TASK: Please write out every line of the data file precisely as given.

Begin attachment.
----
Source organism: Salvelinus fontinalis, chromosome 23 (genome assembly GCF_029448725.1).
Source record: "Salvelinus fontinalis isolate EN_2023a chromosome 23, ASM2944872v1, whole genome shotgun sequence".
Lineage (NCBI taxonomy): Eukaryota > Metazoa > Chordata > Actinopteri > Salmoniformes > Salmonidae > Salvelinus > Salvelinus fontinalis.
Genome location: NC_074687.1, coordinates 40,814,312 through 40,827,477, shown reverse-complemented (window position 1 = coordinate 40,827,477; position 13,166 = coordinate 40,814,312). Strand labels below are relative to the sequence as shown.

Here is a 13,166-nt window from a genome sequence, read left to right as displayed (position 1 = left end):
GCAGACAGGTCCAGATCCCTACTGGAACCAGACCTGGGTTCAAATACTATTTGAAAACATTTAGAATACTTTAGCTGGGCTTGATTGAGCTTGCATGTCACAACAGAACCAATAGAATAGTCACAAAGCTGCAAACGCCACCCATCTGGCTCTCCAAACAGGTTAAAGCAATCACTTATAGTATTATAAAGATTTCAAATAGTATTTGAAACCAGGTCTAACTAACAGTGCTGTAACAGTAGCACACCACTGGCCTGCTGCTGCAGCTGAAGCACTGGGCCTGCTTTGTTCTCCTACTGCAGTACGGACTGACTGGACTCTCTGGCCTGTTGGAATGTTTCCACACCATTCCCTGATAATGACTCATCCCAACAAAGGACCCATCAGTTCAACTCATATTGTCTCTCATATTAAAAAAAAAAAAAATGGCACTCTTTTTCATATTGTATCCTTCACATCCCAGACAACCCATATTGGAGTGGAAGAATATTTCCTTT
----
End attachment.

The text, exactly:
Source organism: Salvelinus fontinalis, chromosome 23 (genome assembly GCF_029448725.1).
Source record: "Salvelinus fontinalis isolate EN_2023a chromosome 23, ASM2944872v1, whole genome shotgun sequence".
Lineage (NCBI taxonomy): Eukaryota > Metazoa > Chordata > Actinopteri > Salmoniformes > Salmonidae > Salvelinus > Salvelinus fontinalis.
Genome location: NC_074687.1, coordinates 40,814,312 through 40,827,477, shown reverse-complemented (window position 1 = coordinate 40,827,477; position 13,166 = coordinate 40,814,312). Strand labels below are relative to the sequence as shown.

Here is a 13,166-nt window from a genome sequence, read left to right as displayed (position 1 = left end):
GCAGACAGGTCCAGATCCCTACTGGAACCAGACCTGGGTTCAAATACTATTTGAAAACATTTAGAATACTTTAGCTGGGCTTGATTGAGCTTGCATGTCACAACAGAACCAATAGAATAGTCACAAAGCTGCAAACGCCACCCATCTGGCTCTCCAAACAGGTTAAAGCAATCACTTATAGTATTATAAAGATTTCAAATAGTATTTGAAACCAGGTCTAACTAACAGTGCTGTAACAGTAGCACACCACTGGCCTGCTGCTGCAGCTGAAGCACTGGGCCTGCTTTGTTCTCCTACTGCAGTACGGACTGACTGGACTCTCTGGCCTGTTGGAATGTTTCCACACCATTCCCTGATAATGACTCATCCCAACAAAGGACCCATCAGTTCAACTCATATTGTCTCTCATATTAAAAAAAAAAAAAATGGCACTCTTTTTCATATTGTATCCTTCACATCCCAGACAACCCATATTGGAGTGGAAGAATATTTCCTTT